Our online intake system, Law Help Nebraska, is currently unavailable due to maintenance. We currently do not know when online applications will become available again. If you need assistance, please call our Statewide AccessLine at 1-877-250-2016.

NOTE: Please check our social media pages for more inclement weather updates and office closings. Find our Facebook page here.

Home             Donate

Highest Court affirms Indian Child Welfare Act (ICWA)

Yesterday the United States Supreme Court issued an opinion in Haaland v. Brackeen, upholding the Indian Child Welfare Act (ICWA). The 7-2 ruling solidifies that ICWA remains intact and must be followed by state courts.

ICWA was enacted by Congress in 1978 out of concern that an alarmingly high percentage of Indian families are broken up by the removal, often unwarranted, of their children from them by nontribal public and private agencies.  The protections provided by ICWA apply when a child is a member of a federally recognized Native American Tribe or when a child is eligible for membership and has a parent who is a member of a Tribe. ICWA requires that certain standards apply to help ensure Indian children stay with their parents or are placed in other homes that reflect the unique values of Native culture. Many of these standards have been described as the “gold standard” in child welfare practices. They are declared by law to not only protect the best interests of Indian children but also promote the stability and integrity of Native American families and Tribes. ICWA also allows the children’s Tribe to participate in the court proceedings at any time in the case.

Legal Aid of Nebraska has fought for decades to protect the rights of Native American families and Tribes under ICWA. We are proud that one of our cases, In re Guardianship of Eliza W., handled by Jon Seagrass, Managing Attorney of Legal Aid of Nebraska’s Native American Program, was cited in support of ICWA in the Brackeen opinion.

“ICWA is a vital federal law requiring that Native American voices play a central role in raising and caring for Native American children,” said Seagrass. “ICWA leads to better outcomes for Native American children and protects the stability and sovereignty of Native American tribes.”

In the lead-up to today’s decision, Legal Aid of Nebraska was proud to sign on to the National Indigenous Women’s Resource Center’s amicus (friend of the court) brief in support of ICWA. Today’s decision will ensure ICWA will continue to benefit Native American children and tribes for generations to come.”

Legal Aid of Nebraska’s cases involving ICWA:

In re Guardianship of Eliza W., 304 Neb. 995 (2020)  

Protects the rights of Native American children and families by holding private guardianship proceedings qualify as a “foster care placement” for purposes of ICWA and NICWA.

In re Int. of Shayla H., 289 Neb. 473 (2014)  

Protects the rights of Native American children and families by holding that at any point in an involuntary juvenile proceeding involving an Indian child at which a party is required to demonstrate its efforts to reunify or prevent the breakup of the family, the active efforts standard applies.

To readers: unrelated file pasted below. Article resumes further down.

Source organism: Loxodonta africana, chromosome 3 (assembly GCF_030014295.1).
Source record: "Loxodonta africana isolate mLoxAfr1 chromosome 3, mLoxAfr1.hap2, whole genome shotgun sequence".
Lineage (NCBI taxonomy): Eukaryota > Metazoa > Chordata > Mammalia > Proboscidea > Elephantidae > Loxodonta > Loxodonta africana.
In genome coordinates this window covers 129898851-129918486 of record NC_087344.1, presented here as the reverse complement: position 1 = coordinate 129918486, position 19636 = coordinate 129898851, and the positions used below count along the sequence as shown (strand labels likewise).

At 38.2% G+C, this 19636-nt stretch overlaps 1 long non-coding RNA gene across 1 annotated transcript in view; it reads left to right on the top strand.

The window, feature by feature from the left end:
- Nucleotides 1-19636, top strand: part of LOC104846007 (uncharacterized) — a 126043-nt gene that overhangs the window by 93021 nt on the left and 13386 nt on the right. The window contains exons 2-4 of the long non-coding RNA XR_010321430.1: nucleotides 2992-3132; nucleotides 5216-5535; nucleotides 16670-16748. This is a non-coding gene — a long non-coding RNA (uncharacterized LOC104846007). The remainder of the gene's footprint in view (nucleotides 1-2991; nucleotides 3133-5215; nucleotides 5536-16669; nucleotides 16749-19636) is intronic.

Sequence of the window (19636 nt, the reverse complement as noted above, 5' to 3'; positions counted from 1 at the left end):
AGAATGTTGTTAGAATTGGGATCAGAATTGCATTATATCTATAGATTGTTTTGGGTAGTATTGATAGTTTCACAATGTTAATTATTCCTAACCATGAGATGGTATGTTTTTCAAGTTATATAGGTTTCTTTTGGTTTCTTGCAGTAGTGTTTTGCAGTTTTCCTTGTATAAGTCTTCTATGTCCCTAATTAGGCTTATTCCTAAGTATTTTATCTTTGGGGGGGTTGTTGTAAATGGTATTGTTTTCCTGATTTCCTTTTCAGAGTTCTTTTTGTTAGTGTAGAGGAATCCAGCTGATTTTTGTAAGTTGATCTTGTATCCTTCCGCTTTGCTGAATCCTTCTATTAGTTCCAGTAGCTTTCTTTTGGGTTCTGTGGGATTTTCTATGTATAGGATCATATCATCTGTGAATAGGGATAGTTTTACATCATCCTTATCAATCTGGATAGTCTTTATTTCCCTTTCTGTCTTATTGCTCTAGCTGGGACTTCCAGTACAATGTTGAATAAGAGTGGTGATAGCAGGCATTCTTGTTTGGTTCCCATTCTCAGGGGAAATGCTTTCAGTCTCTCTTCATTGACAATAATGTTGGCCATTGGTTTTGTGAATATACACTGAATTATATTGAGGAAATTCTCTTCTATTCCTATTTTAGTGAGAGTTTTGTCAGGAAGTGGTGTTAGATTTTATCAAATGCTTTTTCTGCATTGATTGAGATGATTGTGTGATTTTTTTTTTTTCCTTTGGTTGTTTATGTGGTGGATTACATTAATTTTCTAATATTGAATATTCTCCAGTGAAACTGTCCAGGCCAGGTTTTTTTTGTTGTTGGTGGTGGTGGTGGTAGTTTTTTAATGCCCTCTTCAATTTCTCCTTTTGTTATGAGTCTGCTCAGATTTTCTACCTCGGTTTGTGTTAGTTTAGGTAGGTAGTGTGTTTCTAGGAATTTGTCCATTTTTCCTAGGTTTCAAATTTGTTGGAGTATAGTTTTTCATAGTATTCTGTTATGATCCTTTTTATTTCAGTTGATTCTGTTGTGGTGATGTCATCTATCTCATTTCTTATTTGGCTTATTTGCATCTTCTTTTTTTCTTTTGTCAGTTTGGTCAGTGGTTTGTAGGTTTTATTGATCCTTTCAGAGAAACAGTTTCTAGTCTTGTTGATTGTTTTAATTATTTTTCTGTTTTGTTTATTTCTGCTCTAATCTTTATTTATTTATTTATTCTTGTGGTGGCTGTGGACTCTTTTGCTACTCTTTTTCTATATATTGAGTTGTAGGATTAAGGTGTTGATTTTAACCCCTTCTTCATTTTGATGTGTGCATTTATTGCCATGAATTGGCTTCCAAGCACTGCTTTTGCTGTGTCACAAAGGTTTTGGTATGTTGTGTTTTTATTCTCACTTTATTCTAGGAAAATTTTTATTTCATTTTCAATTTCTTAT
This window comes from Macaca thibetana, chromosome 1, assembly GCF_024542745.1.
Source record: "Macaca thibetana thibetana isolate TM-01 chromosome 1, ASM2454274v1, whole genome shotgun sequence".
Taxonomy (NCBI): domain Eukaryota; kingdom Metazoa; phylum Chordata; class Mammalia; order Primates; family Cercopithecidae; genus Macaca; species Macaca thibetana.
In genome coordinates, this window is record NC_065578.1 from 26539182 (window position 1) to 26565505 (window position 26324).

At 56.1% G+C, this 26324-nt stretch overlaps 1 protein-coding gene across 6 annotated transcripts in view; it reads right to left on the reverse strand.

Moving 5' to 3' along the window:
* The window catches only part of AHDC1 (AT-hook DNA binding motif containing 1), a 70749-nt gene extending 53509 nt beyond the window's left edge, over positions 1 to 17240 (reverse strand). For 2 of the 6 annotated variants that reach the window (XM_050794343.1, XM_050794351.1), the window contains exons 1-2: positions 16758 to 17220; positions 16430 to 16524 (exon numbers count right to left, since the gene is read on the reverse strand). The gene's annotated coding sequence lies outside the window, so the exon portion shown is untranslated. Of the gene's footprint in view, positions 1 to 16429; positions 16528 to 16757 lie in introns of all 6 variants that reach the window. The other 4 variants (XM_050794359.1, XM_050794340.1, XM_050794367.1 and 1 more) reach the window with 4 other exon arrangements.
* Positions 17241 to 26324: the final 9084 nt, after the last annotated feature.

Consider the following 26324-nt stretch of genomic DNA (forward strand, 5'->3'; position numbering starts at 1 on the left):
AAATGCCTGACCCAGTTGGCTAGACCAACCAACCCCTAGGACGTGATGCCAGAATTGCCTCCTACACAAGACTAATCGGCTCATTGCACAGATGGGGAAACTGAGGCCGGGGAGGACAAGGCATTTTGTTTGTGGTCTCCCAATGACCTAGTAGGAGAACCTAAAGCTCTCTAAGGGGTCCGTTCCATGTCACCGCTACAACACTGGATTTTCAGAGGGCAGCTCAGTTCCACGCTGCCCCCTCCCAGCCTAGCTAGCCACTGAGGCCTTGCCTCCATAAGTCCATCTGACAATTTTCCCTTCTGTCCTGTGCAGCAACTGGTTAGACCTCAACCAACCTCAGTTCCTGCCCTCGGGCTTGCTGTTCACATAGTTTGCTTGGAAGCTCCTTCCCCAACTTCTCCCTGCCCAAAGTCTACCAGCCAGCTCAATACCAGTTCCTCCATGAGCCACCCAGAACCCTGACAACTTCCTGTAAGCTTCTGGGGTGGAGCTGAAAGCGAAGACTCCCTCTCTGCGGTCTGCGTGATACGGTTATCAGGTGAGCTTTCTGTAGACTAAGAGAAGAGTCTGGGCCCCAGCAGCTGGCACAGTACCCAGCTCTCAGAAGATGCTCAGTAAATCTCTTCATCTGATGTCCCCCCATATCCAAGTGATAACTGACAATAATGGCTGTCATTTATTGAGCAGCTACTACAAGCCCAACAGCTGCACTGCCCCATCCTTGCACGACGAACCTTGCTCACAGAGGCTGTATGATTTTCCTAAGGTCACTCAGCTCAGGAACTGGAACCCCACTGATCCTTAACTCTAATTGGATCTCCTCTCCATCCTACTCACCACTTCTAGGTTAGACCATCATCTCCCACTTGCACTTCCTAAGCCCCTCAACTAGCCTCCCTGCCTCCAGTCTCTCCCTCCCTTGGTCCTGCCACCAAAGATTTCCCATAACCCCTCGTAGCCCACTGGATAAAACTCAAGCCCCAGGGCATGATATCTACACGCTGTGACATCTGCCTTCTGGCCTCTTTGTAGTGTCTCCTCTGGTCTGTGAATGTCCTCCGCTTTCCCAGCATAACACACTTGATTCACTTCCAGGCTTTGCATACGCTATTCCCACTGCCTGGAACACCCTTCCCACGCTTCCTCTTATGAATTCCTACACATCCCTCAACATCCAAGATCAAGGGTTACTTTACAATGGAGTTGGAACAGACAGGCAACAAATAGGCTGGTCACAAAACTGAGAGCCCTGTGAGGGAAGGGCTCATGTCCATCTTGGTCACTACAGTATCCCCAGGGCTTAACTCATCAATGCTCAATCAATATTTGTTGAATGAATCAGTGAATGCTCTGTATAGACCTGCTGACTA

In re Int. of Jayden D., 21 Neb. App. 666 (2014)

Protects the rights of Native American children, families and tribes by holding a foster placement proceeding and a subsequent termination of parental rights proceeding involving an Indian child are separate and distinct proceedings under both ICWA and NICWA, for purposes of determining whether good cause exists to deny a motion to transfer the proceeding to the tribal court on the grounds that the state court proceedings are at an advanced stage.

In re Enrique P., 19 Neb. App. 778 (2012)  

Juvenile courts must make an explicit written finding of good cause for deviating from the ICWA placement requirements.

In re Int. of Shayla H., 17 Neb. App. 436 (2009)  

The State is required to allege facts with regard to ICWA requirements. The State is required to plead active efforts by the State to prevent the breakup of the family, and allege facts with regard to ICWA requirements that set forth guidelines for courts to follow in involuntary proceedings. Evidence that serious emotional harm or physical damage to the Indian child is likely to occur if the child is not removed from the home must be established by qualified expert testimony provided by a professional person having substantial education and experience in the area of his or her specialty, pursuant to ICWA.

In re Int. of Walter W., 14 Neb. App. 891 (2006)  

Protects the rights of Native American children and families by finding state’s alleged failure to notify child’s Indian tribe of termination of parental rights proceedings as required by statute requiring vacating of order of termination.

In re Int. of Bird Head, 213 Neb. 741 (1983)  

Protects the rights of Native American children in foster care placements by requiring compliance with the placement preferences under ICWA.

Previous

Next

Submit a Comment

Your email address will not be published. Required fields are marked *